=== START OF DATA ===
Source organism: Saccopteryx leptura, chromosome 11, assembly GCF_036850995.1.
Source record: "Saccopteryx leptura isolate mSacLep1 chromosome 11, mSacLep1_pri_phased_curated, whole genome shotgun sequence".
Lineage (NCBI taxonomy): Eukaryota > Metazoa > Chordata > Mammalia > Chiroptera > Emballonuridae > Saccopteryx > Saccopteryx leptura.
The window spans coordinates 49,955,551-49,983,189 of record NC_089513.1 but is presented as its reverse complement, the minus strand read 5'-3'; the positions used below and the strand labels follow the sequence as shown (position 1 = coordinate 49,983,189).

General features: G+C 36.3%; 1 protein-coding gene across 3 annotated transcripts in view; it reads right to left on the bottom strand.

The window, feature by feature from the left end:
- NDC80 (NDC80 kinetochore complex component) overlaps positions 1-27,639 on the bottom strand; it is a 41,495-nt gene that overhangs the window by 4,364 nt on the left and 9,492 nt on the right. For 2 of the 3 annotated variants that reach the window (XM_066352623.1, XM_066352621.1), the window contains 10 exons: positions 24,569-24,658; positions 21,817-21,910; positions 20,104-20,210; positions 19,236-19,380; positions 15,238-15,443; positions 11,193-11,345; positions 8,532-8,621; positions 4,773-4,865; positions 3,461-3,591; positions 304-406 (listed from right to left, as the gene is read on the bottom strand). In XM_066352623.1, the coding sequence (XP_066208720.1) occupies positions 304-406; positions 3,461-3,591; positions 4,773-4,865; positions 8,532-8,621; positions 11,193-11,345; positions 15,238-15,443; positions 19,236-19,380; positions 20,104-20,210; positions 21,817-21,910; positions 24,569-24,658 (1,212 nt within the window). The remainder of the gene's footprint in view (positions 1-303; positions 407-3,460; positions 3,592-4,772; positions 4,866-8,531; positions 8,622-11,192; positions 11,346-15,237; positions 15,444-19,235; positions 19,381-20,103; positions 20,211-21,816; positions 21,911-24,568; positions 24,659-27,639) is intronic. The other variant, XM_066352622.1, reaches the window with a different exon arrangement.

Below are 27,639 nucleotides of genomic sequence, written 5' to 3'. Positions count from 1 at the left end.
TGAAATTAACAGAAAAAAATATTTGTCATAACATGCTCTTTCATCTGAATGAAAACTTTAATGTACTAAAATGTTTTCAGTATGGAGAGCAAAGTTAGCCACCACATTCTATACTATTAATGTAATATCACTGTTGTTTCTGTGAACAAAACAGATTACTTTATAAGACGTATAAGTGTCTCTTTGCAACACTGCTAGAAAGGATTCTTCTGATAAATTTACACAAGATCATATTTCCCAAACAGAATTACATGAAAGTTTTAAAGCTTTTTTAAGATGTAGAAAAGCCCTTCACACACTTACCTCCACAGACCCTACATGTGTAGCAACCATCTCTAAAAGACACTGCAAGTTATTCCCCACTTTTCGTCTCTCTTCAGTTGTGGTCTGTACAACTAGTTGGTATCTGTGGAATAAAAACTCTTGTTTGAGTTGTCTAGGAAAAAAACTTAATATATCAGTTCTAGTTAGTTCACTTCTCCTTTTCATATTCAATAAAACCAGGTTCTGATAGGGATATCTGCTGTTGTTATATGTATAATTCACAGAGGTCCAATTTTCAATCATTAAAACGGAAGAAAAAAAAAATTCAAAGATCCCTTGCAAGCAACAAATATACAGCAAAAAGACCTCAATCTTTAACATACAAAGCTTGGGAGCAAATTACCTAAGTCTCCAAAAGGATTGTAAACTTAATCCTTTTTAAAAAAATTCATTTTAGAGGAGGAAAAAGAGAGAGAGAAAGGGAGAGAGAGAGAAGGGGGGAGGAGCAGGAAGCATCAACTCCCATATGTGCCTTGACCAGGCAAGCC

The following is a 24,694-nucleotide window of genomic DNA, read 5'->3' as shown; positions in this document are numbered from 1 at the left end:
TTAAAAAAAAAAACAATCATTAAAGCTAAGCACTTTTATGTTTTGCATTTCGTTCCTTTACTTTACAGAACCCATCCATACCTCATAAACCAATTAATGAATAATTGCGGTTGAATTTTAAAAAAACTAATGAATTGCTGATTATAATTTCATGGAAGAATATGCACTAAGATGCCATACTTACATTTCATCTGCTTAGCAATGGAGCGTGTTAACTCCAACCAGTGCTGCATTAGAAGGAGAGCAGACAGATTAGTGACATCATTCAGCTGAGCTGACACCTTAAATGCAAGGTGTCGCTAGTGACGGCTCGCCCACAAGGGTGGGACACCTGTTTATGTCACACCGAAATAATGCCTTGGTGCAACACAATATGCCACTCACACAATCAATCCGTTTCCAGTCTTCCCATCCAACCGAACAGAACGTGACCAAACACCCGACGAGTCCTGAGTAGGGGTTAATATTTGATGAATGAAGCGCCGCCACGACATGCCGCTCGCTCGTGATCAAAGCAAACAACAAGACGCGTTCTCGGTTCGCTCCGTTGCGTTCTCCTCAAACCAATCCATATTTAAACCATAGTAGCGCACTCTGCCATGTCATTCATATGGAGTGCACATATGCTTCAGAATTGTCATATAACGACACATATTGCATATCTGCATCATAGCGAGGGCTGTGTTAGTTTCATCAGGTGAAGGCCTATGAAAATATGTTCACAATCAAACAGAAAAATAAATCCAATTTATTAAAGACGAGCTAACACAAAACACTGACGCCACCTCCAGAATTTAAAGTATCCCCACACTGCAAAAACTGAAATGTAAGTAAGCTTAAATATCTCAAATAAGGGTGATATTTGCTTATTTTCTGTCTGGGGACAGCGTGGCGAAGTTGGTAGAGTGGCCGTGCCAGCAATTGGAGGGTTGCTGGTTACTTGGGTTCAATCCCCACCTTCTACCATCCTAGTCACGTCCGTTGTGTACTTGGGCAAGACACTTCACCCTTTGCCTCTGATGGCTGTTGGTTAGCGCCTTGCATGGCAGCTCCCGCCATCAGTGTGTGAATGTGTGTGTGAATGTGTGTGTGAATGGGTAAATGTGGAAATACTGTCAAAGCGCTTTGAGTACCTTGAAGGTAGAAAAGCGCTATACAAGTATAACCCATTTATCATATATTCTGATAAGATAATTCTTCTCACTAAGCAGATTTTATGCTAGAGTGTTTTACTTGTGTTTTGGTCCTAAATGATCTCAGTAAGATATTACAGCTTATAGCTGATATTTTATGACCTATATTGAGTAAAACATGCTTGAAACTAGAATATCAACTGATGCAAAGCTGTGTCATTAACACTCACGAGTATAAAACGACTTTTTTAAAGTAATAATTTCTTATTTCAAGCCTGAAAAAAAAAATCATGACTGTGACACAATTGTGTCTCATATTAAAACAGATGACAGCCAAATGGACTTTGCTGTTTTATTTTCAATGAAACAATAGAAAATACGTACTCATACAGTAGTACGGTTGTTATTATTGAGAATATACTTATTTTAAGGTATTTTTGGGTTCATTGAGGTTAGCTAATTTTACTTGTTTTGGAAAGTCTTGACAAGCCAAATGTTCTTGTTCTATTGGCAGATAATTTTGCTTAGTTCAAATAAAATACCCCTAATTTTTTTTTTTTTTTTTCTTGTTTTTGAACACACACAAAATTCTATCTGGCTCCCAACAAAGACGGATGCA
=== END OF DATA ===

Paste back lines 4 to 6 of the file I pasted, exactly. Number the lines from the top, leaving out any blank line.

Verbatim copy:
The window spans coordinates 49,955,551-49,983,189 of record NC_089513.1 but is presented as its reverse complement, the minus strand read 5'-3'; the positions used below and the strand labels follow the sequence as shown (position 1 = coordinate 49,983,189).

General features: G+C 36.3%; 1 protein-coding gene across 3 annotated transcripts in view; it reads right to left on the bottom strand.

The window, feature by feature from the left end: